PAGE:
“I lost it!” says Madame Anaïs de Beauperthuis to her husband and, other than some quick-thinking explanation, all the fuss over the Italian straw hat would not be necessary. But then, we wouldn’t have a story premise and be able to enjoy one of the gems of European silent era comedy.
On the way to his wedding in his horse-drawn buggy, Jules Fadinard (Albert Préjean) loses his whip and while retrieving it his horse begins chewing a woman’s straw hat caught in a bush. Inspecting the damaged hat, Jules is confronted by a dallying couple behind a bush, Madame de Beauperthuis (beautiful Olga Tschechowa) and Lieutenant Tavernier (Geymond Vital). Enraged over the condition of the hat, and the fact that it will expose their affair to her husband, the lieutenant demands that Jules obtain an exact match to madame’s Italian straw hat as a replacement — immediately!
Torn between his obligations as a groom on his wedding day and saving his home and furniture from destruction at the hands of the lieutenant who now holds it hostage, Jules is a constant victim of circumstance, confusion and comic contrivance. The results are hilarious.
Préjean makes a charming comic hero, somewhat reminiscent of Charley Chase, who engenders sympathy and laughs in equal measure. One will enjoy the comedy presented by a loose necktie (that of Alexis Bondireff) and a deaf uncle (Paul Ollivier). René Clair’s direction, in turns both pat and inspired, also shows us moments of comic brilliance.
Moments of Clair surrealism enter as Jules imagines his home being destroyed by the angry Lieutenant Tavernier. With visions of stop-action animated furniture flowing out of his house and some subjective camera movement during his wedding dance, Jules (and the audience) envisions empending doom. Also, Jules’s recounting of the day’s events to Monsieur de Beauperthuis is a surrealist parody of silent film acting two decades earlier.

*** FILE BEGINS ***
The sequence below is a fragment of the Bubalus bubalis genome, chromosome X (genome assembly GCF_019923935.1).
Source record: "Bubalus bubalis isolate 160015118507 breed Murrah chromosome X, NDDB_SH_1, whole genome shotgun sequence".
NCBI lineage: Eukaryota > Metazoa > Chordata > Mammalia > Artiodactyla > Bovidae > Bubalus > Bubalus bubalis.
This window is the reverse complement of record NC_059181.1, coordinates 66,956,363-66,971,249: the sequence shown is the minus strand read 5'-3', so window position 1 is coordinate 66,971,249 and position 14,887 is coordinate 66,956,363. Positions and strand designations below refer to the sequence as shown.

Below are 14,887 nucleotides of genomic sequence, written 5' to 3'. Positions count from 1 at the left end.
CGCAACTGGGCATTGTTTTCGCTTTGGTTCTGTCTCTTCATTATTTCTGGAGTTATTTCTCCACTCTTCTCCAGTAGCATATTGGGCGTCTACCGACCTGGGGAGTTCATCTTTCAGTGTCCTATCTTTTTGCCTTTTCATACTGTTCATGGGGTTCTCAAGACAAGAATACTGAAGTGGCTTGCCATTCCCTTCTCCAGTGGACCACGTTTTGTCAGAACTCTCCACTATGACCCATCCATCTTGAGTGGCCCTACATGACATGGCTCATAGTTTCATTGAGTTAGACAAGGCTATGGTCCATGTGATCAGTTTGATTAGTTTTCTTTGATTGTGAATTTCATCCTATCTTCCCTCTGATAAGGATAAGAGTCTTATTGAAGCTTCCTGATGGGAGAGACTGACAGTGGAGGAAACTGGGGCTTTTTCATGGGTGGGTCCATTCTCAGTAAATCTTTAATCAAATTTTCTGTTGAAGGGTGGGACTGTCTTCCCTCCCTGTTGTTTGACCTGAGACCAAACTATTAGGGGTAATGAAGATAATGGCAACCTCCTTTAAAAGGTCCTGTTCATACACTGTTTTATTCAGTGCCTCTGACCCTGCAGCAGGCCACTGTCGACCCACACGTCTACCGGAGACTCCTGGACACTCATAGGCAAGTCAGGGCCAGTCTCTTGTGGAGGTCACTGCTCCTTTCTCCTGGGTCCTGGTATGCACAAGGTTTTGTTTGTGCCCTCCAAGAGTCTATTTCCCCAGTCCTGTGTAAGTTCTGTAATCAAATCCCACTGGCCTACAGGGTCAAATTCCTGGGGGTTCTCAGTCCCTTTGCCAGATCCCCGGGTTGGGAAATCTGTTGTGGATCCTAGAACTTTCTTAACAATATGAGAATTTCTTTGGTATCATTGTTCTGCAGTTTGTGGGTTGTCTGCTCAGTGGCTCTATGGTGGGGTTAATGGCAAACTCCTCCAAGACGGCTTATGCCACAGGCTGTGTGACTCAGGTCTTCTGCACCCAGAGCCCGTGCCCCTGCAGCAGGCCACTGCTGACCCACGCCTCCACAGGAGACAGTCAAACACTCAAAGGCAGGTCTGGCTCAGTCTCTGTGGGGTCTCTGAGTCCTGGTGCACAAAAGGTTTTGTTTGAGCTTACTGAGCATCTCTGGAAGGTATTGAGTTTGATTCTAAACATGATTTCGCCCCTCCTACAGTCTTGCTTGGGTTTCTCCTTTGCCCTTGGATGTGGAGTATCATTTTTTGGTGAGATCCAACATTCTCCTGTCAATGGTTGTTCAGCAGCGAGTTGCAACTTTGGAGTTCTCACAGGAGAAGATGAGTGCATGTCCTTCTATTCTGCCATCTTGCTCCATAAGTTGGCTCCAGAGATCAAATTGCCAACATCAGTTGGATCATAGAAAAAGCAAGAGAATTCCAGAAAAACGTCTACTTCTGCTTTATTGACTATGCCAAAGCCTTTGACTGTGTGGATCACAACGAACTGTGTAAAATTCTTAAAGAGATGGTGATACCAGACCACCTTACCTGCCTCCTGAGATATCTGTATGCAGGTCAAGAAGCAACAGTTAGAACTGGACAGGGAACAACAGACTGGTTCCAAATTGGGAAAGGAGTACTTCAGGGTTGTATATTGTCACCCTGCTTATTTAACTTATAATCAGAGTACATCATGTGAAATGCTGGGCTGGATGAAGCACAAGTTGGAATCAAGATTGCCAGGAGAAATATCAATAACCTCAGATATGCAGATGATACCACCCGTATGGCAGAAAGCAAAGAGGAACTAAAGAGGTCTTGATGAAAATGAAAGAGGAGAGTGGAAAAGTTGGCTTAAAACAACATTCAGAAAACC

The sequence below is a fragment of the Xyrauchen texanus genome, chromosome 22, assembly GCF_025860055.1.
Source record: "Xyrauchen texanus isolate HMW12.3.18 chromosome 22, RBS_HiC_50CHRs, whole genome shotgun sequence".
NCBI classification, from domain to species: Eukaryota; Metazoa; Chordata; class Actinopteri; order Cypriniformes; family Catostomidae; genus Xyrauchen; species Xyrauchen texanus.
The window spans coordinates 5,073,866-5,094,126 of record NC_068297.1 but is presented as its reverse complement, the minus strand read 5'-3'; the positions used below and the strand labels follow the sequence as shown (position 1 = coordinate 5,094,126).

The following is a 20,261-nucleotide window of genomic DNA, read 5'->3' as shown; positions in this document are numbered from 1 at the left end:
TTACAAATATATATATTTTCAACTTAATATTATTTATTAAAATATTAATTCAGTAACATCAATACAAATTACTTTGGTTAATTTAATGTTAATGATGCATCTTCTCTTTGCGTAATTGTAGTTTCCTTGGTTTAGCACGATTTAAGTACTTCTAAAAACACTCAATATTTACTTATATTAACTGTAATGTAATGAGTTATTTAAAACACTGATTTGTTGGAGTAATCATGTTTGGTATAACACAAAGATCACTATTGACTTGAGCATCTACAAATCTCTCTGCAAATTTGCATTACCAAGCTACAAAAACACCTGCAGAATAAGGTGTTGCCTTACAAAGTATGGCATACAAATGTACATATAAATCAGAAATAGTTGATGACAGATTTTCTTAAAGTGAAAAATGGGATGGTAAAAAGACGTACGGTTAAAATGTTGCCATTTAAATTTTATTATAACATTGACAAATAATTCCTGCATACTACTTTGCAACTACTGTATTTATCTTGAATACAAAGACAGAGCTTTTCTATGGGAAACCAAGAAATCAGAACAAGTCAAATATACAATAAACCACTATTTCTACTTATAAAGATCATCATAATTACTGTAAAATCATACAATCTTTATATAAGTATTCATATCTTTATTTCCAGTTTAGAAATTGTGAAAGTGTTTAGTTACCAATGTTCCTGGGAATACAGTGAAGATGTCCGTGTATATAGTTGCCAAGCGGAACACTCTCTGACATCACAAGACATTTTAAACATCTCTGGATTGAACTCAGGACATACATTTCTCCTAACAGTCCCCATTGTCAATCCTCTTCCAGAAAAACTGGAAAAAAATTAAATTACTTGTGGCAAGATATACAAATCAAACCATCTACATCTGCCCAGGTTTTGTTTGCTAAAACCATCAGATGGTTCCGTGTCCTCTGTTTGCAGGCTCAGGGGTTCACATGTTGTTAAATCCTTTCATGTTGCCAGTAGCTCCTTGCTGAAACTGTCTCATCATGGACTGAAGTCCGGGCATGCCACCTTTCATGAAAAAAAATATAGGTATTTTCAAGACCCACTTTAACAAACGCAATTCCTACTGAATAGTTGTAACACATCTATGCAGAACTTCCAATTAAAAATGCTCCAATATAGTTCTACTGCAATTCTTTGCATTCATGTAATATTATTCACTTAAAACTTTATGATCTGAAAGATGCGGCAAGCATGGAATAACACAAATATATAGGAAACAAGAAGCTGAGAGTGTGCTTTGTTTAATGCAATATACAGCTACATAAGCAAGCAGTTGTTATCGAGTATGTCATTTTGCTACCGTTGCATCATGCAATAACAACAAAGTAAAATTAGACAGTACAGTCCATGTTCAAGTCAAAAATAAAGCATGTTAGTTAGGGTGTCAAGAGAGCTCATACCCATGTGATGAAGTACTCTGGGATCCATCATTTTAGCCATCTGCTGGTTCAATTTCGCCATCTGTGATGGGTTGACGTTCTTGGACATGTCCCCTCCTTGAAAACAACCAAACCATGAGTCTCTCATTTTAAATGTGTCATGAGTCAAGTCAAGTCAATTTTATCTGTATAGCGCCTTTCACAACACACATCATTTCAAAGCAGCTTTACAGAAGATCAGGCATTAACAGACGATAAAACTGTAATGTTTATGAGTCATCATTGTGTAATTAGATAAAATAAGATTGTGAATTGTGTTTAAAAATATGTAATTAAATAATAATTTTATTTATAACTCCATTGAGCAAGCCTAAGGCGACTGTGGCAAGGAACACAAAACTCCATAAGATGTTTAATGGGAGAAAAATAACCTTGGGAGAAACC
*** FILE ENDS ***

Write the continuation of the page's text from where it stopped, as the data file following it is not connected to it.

A generous dollop of Max Linder, a daubette of Charley Chase, with a smidgen of Monty Banks, and you have the recipe for a satisfying comedy of marriage and manners. — Carl Bennett
2010 DVD edition
The Italian Straw Hat (1928), black & white, 105 minutes, not rated,
with La tour (1929), color-toned black & white, 11 minutes, not rated, and Noce en goguette [Fun After the Wedding] (1906), black & white and color-tinted black & white, 9 minutes, not rated.
Flicker Alley, FA0016,
UPC 6-17311-67509-6, ISBN 1-893967-50-6.
One single-sided, dual-layered, Region 0NTSC DVD disc, 1.33:1 aspect ratio image in full-frame 4:3 (720 x 480 pixels) interlaced scan MPEG-2 format, ? Mbps average video bit rate, ? kbps audio bit rate, Dolby Digital 2.0 stereo sound, English language intertitles, optional French and Spanish language subtitles, 16 chapter stops; standard DVD keepcase, $29.95.
Release date: 6 April 2010.
Country of origin: USA